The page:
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Wednesday, February 1, 2012

Cree and Ojibway 'spectacular' barnstorming hockey tour of Canadian and American cities in 1928 included players from Chapleau

The highly successful Cree and Ojibway Indian hockey barnstorming tour of Canadian and American cities in 1928 included players from Chapleau.


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In fact, Dr. Andrew Holman of Bridgewater State University, in his grant application to write about the tour, referred to it as "spectacular" and "celebrated"  as 14 hockey playing Cree and Ojibway, travelling on a chartered bus, set out in January and February to play in 17 cities and towns in Canada and the United States.
Tony Cachagee
I have been assisted by  an incredible group of people  over the past month since 'The 1928 Cree and Ojibway Barnstorming Tour' by Kevin Plummer appeared in the Torontoist. 
The Chapleau players on the tour have been pretty well confirmed as being Charles William 'Tony' Cachagee aka 'Boxcar', George 'Farmer' Linklater, Alex McAuley and Wilfred McAuley. The other players on the Cree team appear to have been from other locations, and additional Chapleau players may have been involved too. In stories about the tour, McAuley was usually spelled McCauley.
Kevin Plummer provided background on the tour: "The “Cree and Ojibway Indian Hockey Tour,” as it was billed on the side of the bus, featured  the “Fast Ojibway Indians” versus the “Great Cree Indians.” One team was composed of Ojibway players from Bear Island in Lake Temagami—now known as Teme-Augama Anishnabai or Temagami First Nation. The other was composed of Cree players from Chapleau (according to one newspaper) or “the James Bay territory” (according to another). Papers weren’t concerned with such precision. It seems likely that the Cree team was drawn from Bear Island as well as Chapleau Cree First Nation, and possibly even Moose Factory or elsewhere."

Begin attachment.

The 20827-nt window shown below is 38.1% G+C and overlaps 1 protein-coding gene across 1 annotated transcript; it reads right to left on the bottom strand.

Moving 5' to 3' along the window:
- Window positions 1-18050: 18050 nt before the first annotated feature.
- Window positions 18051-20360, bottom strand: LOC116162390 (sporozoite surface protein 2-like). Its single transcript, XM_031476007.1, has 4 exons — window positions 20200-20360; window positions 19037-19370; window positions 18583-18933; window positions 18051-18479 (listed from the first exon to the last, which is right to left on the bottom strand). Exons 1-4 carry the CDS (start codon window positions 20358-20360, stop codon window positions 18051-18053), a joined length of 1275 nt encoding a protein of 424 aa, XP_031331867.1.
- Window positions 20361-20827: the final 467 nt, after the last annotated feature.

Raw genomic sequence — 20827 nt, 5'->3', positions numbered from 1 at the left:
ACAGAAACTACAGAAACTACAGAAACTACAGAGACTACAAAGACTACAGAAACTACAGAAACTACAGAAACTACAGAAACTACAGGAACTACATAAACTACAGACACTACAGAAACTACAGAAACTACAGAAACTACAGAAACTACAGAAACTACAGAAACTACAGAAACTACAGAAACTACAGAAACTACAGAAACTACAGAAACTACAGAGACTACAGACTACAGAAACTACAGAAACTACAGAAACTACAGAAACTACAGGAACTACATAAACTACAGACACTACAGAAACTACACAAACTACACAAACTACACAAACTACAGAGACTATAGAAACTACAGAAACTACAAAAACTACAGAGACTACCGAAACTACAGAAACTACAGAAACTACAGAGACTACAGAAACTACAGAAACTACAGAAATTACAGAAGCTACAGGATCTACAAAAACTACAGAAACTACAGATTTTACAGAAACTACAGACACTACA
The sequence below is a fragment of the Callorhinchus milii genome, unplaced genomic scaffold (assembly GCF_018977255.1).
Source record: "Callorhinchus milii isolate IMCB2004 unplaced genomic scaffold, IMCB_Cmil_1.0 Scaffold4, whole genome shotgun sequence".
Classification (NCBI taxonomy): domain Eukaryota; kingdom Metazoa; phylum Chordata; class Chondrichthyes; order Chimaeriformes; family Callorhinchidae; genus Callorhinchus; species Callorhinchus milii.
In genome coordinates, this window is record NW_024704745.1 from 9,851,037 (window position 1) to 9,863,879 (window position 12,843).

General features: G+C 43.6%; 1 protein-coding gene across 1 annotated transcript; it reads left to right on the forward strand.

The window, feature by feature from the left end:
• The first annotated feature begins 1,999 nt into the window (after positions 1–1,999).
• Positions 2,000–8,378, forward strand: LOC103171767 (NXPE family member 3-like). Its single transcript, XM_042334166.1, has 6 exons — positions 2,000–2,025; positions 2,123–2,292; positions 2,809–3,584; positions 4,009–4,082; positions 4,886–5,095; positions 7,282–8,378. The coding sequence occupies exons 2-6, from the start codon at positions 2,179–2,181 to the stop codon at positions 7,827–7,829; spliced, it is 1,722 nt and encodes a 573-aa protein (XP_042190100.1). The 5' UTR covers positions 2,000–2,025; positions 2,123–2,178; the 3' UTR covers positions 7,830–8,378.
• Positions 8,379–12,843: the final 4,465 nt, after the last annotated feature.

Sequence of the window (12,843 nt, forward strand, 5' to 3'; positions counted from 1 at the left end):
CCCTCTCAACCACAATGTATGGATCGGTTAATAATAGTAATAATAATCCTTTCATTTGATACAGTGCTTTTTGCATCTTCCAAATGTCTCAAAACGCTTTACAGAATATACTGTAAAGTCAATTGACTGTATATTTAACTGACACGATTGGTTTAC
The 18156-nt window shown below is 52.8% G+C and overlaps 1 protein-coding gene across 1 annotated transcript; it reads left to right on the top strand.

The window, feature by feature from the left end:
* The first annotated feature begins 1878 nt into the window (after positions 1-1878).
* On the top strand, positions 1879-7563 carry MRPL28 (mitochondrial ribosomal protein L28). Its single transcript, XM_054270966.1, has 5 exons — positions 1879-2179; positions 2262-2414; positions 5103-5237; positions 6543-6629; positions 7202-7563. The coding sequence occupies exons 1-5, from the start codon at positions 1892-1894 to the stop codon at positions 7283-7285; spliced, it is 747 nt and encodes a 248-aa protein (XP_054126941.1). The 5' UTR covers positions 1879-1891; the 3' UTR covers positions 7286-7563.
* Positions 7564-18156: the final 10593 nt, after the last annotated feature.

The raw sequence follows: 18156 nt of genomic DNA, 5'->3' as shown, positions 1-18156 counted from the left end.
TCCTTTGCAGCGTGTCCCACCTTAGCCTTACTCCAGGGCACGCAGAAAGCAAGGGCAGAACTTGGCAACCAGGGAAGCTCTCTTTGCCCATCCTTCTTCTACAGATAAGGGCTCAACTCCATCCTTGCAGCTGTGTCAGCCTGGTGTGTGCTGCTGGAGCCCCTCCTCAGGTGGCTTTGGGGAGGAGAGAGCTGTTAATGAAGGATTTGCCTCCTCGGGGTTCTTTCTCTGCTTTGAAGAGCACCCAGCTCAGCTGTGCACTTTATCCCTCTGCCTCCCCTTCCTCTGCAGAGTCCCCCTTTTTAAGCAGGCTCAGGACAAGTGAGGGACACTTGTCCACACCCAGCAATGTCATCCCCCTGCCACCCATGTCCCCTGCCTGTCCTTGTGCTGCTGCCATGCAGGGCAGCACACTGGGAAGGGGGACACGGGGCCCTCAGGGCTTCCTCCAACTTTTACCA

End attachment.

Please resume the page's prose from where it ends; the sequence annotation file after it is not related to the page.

He added that teams composed entirely of aboriginal players were not that unusual in the 1920s but   "The truly unusual thing about the Cree and Ojibway Tour was that rather than standard hockey jerseys, each player wore a 'feathered head-dress', buckskin tunic emblazoned with a C or an O, and 'beaded waists' on the ice. Almost every press report commented on the seemingly traditional attire and emphasized the players' authenticity as 'full blooded Indians'."
Mr Plummer noted that  the First Nations teams appear to have been "self-managed, cleverly marketed, and extremely popular as an exotic spectacle for (presumably white) urbanites in Canada and the US"
Dr. Holman wrote that the tour began in Ontario then reached its real target market which included Michigan, Ohio, Pennsylvania, New York, Connecticut, Rhode Island and Massachusetts. 
"In some cities the players divided themselves into two 'tribes'," Dr Holman explained, and "held out their game as part of a series for the Indian hockey Championship of Canada" while in other places only one team was put on the ice to face a local side."
It appears that the tour was the idea of William 'Bill' Friday, who in reports was referred to as the team captain but he did not play. Mr. Friday was an entrepreneur and businessman from the Temagami area who opened Friday's Hotel on Bear Island in the 1920s.
The Toronto Telegram reported in a story headlined, 'Cree Indians win in match with Ojibways'  that, "Toronto hockey fans were treated to a unique spectacle at Ravina rink ...when two full blooded Indian hockey teams, the Cree from Chapleau and the Ojibway from Lake Temagami engaged in a hockey game..." which the Cree won 12-4.
My cousin Michael McMullen advised that, "There is no doubt that in 1928 when the Cree and Ojibway teams played their exhibition games there that Ravina Gardens would have been one of the premier arenas in Toronto, probably only second to the Mutual Street Arena, where the Toronto Maple Leafs played before the opening of Maple Leaf Gardens in 1932."